The pandemic has had a crushing impact on the educational framework of the country in various ways. One of the fall-outs has been the cancellation of Class XII (and Class X) final examinations by all the major boards of education in the country, in view of the aggressive second wave of COVID-19. However, under the said circumstances, each has come out with a different model of evaluation for Class XII students.
The results of Tamil Nadu State Board Class XII were declared on June 19, 2021. For the first time ever, students got their results on their registered mobile number, without appearing for the board examinations! All 8,16,473 registered Class XII students were declared pass under the weightage system adopted after cancellation of board exams this year with a majority of the students getting more than 60% marks.
More than 33000 students who had arrears (papers they had not passed in earlier exams but could reappear later) were also promoted. Students not satisfied with these results have an option to write the exam to be held in September/October.
The Council for Indian School Certificate Examinations, or CISCE, declared the ISC Class 12 results on July 24th, announcing an overall pass percentage of 99.76% for ISC results on the basis of marks imputed. At the time that this article was readied for publication, students studying in Class XII in schools affiliated to the Central Board of Secondary Education (CBSE) were still awaiting the final declaration of results, though the special method of evaluation in the absence of any examinations had already been explained earlier.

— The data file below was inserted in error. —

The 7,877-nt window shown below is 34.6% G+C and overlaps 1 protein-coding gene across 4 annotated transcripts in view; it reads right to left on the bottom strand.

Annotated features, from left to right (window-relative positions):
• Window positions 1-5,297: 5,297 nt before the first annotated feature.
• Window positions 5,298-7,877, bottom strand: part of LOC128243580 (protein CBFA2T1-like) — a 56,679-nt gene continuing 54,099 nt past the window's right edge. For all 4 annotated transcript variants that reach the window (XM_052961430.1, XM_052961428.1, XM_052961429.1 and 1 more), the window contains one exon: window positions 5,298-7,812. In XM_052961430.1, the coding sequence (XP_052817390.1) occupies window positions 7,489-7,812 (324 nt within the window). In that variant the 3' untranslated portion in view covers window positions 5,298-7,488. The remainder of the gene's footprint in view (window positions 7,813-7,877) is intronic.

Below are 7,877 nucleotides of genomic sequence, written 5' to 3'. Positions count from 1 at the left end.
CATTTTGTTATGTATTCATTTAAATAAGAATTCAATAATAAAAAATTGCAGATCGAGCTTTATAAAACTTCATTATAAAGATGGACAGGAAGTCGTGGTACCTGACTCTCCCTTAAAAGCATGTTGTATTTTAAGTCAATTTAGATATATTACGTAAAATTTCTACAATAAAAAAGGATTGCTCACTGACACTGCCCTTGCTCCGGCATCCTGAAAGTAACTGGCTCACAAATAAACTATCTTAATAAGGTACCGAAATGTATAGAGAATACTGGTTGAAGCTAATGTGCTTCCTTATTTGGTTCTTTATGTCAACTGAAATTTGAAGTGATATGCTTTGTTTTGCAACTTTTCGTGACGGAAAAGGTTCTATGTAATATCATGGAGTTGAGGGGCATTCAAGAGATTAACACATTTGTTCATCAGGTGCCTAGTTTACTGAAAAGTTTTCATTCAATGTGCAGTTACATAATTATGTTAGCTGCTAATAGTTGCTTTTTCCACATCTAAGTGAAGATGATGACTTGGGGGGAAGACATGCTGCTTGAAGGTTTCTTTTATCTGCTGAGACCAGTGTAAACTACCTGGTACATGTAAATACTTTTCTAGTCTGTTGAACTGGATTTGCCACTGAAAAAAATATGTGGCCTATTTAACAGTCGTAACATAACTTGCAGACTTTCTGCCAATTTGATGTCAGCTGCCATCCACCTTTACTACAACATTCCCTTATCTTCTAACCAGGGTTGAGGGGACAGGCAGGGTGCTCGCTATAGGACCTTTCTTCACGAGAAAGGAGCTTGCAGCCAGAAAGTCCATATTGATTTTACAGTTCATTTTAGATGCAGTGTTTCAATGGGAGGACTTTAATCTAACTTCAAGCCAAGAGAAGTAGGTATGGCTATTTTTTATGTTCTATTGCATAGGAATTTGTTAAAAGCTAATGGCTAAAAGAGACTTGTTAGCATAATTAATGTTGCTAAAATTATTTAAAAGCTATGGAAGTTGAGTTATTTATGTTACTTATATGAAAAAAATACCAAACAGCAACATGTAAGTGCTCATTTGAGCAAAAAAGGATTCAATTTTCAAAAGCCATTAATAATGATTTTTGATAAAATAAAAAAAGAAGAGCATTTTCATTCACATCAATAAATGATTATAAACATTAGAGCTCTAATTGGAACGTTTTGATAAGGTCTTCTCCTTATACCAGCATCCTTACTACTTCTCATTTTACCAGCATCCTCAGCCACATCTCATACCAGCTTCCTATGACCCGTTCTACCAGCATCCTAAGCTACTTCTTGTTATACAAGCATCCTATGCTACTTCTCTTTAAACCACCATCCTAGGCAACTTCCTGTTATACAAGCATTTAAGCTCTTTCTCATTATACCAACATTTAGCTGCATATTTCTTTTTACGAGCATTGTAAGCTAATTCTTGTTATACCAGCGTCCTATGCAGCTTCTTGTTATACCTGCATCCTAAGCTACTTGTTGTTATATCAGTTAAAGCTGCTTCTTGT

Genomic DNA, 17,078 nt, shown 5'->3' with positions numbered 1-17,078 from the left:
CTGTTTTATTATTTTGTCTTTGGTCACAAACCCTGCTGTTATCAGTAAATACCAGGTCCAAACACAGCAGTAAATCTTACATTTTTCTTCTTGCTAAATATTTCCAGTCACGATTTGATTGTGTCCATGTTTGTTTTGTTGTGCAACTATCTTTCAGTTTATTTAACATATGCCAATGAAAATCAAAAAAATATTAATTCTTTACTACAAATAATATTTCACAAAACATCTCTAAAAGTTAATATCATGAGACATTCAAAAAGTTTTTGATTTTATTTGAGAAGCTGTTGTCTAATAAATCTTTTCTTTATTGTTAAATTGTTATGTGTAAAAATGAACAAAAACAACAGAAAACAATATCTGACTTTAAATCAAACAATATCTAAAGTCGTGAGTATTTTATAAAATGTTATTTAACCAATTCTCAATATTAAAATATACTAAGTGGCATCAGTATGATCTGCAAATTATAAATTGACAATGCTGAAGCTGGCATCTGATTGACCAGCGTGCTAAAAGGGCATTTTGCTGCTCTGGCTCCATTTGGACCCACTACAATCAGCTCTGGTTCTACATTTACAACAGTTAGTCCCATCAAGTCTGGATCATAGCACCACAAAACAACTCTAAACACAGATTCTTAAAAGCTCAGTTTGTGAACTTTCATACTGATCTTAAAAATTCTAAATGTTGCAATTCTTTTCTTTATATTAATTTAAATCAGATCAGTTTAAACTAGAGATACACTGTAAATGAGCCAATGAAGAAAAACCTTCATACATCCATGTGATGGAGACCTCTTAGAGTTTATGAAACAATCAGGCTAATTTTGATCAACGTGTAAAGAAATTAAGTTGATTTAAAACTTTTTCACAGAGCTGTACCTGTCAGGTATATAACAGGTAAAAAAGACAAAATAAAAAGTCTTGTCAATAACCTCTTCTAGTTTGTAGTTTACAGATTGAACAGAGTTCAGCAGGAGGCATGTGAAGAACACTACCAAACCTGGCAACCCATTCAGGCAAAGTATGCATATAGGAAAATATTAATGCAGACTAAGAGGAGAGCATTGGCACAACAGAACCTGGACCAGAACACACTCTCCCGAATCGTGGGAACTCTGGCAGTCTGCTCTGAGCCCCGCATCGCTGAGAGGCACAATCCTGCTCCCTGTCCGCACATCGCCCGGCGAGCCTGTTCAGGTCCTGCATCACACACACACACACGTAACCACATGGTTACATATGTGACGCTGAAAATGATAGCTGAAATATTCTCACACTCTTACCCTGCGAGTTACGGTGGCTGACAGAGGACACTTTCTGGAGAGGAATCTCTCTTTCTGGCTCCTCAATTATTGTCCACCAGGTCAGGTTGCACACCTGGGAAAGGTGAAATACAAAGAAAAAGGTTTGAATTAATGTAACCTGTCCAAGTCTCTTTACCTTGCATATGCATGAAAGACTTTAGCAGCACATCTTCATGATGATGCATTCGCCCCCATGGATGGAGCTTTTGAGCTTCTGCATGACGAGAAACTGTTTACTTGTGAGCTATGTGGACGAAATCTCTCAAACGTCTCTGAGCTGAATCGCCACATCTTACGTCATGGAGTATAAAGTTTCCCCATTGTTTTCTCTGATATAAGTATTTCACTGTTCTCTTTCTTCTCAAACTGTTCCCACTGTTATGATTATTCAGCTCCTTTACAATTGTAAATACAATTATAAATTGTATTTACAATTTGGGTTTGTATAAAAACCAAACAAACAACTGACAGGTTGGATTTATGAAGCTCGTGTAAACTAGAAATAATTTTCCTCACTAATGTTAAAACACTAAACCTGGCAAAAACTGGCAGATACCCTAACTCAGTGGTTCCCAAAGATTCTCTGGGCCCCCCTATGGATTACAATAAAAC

|Name of Board
|Tamil Nadu State Board / Matriculation
|50:20:30 formula based on Class X, X1 and XII results (practical exams and internals) respectively
In class XII, 20% weight will be assigned to practical exams and 10% for internals. In subjects that do not have a practical component, 10% for internals will be extrapolated to 30%.
For Class XII students, who did not take up practical exams owing to COVID-19, the class X1 practical exam marks will be taken into consideration. If they haven’t written either the class 12 or class 11 practical exams, the marks they have scored in written exams through class 10 and 11 will be taken into consideration for awarding marks.
For students who haven’t cleared or written class XI exams, the government has asked for 35 marks to be awarded for each subject since it would not be possible for those students to take up the exams again.
If a student has not taken up any exam, either written or practical, they will be given the opportunity to write the exam as a private candidate.
Students who are unhappy with their results based on these evaluation criteria and private candidates can take the Board exams at a later date, to be announced, and the marks they score in that exam will be considered as final.
|40:30:30 formula based on Class XII, XI, and X results respectively
Scores obtained in theory of each subject will be computed using 40% from pre-boards or mid-term marks, 30% from Class XI finals and 30% from Class X board exam marks. This will be added to the actual marks they got in their Class XII internal assessments and practicals for that subject.
Class XI marks in respective subjects from year-end final theory exams in 2019-2020 will be considered. From Class X, the average of theory marks of the three main subjects in which the student recorded the best performance will be taken. This average will be uniformly awarded to all Class XII subjects.
CBSE will conduct improvement exam for students not satisfied with marks based on the evaluation criteria from August 15th to September 15th, dates depending on the pandemic situation.
|The average marks of papers/subjects scored by candidates in various tests/exams conducted by the school in classes XI and XII through the academic years 2019-20 and 2020-21 respectively will be considered (in percentage form, that is out of 100).